by Kevin Smith
I really mean it when I say that Twitter got me my job.
About a year and a half ago, I started to realize that my job dissatisfaction was rapidly rising. I was joining the ranks of people who read Dilbert for the empathy more than the humor.
Several months of combing job boards, sending applications, and doing interviews went arduously by. I was stuck in Office Space hell, right down to the Hawaiian shirt day (I kid you not).
It wasn’t that there weren’t other jobs; they just didn’t promise to be any better. I explored every option: do contract work long-distance, work 12 hour days with no benefits, quit and go freelance, and even considered a company that never gave me a phone number – only suspicious emails with very broken English. I just couldn’t find what seemed right.
Early in this frustrating process, I started using Twitter. I’m regularly an early adopter of most things except social media, but Twitter seemed different and worth a try. For months it served mainly as an outlet, a way to share my woe and maybe steer others away from working in a gray fabric cube.
Some of my early tweets:
“An optimist is simply a pessimist with no job experience.”
“i’m officially the only one in the office choosing to not wear a hawaiian shirt. /sigh”
“i’m going to lose my mind”
“so, who’s up for another day of meetings? :-/”
“ah linkin park, i’ll let chester scream for me”
Not surprisingly, this is not how I got my new job. Whining on the Internet does not get you jobs, and it does not get you Twitter followers. It also doesn’t make your job any better. Lesson learned.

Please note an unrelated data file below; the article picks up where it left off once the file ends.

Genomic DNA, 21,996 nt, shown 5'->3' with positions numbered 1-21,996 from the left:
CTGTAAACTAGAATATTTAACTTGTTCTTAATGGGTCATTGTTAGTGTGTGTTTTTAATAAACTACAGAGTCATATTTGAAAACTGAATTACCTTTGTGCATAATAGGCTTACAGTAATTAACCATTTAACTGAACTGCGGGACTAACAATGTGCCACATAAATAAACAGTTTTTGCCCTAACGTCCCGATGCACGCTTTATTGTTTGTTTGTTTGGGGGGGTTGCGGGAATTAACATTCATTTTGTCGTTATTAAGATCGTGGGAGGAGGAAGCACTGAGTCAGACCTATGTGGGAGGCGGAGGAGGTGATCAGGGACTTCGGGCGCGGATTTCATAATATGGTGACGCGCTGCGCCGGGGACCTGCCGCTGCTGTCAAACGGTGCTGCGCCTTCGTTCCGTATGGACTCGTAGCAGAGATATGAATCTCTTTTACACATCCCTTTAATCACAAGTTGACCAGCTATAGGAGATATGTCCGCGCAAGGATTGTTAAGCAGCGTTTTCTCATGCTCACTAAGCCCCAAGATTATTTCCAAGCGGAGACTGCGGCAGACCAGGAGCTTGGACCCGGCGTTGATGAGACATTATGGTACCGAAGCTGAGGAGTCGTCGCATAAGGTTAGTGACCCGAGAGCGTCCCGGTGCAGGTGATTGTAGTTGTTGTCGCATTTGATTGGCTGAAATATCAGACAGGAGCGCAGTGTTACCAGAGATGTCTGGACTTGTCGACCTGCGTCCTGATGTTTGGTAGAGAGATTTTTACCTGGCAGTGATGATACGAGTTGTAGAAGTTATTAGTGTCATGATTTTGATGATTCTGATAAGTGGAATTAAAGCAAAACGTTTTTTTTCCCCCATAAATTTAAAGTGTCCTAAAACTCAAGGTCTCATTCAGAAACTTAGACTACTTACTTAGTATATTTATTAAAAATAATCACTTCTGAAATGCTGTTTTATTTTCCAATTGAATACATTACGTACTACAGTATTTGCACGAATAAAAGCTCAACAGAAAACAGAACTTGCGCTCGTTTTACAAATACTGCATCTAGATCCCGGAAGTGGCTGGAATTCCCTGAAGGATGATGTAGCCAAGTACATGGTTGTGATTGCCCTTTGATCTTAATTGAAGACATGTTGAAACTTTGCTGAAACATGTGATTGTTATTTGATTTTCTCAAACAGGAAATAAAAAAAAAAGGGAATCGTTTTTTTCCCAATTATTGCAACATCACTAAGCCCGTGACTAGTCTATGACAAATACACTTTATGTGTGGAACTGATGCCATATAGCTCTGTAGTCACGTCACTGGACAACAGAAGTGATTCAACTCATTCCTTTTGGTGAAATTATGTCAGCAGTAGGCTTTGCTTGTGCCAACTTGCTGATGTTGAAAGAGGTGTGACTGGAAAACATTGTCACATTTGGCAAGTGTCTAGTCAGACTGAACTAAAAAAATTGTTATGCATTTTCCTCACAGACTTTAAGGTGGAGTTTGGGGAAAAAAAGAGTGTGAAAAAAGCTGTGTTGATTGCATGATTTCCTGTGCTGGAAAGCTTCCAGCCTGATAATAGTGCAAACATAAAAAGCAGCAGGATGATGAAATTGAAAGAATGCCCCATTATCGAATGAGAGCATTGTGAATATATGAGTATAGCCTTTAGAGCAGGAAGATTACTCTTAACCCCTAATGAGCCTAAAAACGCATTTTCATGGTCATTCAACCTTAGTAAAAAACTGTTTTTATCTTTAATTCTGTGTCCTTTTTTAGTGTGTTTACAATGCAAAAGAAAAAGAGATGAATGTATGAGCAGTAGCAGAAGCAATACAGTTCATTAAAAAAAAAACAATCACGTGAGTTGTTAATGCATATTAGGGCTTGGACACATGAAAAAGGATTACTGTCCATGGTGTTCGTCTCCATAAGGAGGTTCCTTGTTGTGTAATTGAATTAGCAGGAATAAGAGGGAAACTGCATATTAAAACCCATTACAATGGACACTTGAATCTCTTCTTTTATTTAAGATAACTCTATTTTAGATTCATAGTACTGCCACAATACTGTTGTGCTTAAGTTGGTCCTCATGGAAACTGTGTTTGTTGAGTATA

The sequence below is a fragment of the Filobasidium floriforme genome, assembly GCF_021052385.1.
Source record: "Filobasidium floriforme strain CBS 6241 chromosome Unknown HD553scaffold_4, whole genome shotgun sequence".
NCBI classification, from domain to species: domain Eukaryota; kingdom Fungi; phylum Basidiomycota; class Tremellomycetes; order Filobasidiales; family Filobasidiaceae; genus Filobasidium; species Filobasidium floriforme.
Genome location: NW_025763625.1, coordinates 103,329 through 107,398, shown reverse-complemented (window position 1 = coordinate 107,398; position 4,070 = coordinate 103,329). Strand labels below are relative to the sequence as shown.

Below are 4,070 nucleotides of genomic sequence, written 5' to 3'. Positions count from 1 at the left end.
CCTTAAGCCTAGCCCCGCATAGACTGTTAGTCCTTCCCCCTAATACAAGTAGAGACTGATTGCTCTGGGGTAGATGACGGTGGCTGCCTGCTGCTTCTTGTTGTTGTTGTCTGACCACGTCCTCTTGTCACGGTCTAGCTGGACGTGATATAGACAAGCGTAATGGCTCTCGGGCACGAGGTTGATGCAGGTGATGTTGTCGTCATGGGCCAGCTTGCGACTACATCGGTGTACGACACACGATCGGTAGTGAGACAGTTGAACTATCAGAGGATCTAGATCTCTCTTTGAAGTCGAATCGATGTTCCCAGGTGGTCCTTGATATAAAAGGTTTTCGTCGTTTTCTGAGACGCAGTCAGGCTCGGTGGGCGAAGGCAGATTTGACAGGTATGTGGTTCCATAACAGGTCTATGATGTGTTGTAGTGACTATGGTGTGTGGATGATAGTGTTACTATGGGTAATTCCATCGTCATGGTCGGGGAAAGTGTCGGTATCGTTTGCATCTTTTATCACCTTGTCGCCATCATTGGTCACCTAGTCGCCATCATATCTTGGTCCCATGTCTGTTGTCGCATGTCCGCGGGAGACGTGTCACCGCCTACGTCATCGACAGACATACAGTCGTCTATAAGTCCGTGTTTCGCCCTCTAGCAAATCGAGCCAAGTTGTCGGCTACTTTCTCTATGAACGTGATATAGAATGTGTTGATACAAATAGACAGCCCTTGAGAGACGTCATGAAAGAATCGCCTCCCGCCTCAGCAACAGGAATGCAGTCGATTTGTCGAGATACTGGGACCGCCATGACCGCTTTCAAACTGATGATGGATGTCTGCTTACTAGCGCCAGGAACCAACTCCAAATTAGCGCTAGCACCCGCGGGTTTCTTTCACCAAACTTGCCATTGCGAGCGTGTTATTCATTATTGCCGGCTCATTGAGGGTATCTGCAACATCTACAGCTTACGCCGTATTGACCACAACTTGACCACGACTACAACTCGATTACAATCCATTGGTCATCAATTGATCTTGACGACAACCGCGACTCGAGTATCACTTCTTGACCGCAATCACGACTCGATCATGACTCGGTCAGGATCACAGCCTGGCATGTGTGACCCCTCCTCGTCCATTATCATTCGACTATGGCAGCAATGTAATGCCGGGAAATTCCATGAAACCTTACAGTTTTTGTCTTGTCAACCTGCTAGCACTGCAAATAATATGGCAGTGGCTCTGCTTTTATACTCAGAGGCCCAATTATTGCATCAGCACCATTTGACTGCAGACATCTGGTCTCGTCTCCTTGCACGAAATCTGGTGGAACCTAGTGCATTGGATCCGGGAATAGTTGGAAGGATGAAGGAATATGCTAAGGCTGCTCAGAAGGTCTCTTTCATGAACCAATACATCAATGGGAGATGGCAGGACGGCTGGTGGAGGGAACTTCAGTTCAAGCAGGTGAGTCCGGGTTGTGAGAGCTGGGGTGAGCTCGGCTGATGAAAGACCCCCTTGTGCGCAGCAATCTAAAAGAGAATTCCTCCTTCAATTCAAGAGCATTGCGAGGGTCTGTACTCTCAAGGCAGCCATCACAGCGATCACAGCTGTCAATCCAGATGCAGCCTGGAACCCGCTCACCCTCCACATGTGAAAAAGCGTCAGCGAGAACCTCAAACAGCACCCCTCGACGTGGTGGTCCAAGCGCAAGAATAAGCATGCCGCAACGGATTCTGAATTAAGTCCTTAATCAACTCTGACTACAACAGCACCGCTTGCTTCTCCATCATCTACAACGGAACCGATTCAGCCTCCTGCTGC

About the same time, I started getting more interested in the programming language Ruby. As it turns out, Twitter is a great place to meet people that share your interests. I started getting more involved in the Ruby community via Twitter, went to conferences, and met some great people.
Being surrounded by people who actually cared about their craft amazingly helped me endure the job I was stuck in. Not only that, but it gave me hope that I could find a company that was a better fit for me. I started making a list of my ideal company: local, small, open-minded to new ways of doing things, focus on quality and design, Mac-users, and a place where everyone was expected to be continually learning and improving their craft.
Not long after this revelation, I realized that one of my fellow Rubyist Twitter friends, Alan, worked for a company in Greenville: Gnoso. I went to their web site (now under reconstruction) and was immediately drawn to their philosophy: “Imagination. Function. Beauty.” From the site, they seemed to fit each of my “ideal company” requirements. I couldn’t believe I’d never seen this company before, so I quickly sent them my resume. After I didn’t hear back for a couple weeks, my sudden “yes we can!” hope dwindled.
Finally, I got the nerve to tell Alan that I had sent my resume but hadn’t heard anything. Turns out my resume didn’t get through, so I sent it again.
Alan recounts the situation, “I got to know Kevin as a friend on Twitter, and then when I heard that he already sent his resume to Gnoso I ran to Peter’s office to make sure that everything was going smooth with reviewing it. I felt like I already knew Kevin, and I knew that I wanted to work with him.” After a few lunch meetings over the following months, I was hired – and it all started with Twitter!
About Twitter’s role in my hiring, Peter Waldschmidt, CEO of Gnoso, says, “We were able to get a good idea of Kevin’s skills and interests just by conversing over Twitter for several months. While it doesn’t remove the need for interviews, it makes the interview process more like hiring a friend than hiring a stranger.”
Keep an eye on how you present yourself online — you never know who is watching!
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This post was written by Kevin Smith, a software developer with the great people at Gnoso, Inc. in Greenville, SC, as one of an occasional guest-posts on MarketingProfs. Kevin loves to be inspired by passion and craftsmanship. You can find him learning about cutting-edge tech, savoring his wife’s yummy food or relaxing with friends. And, of course, you can find him on Twitter, @smithk14.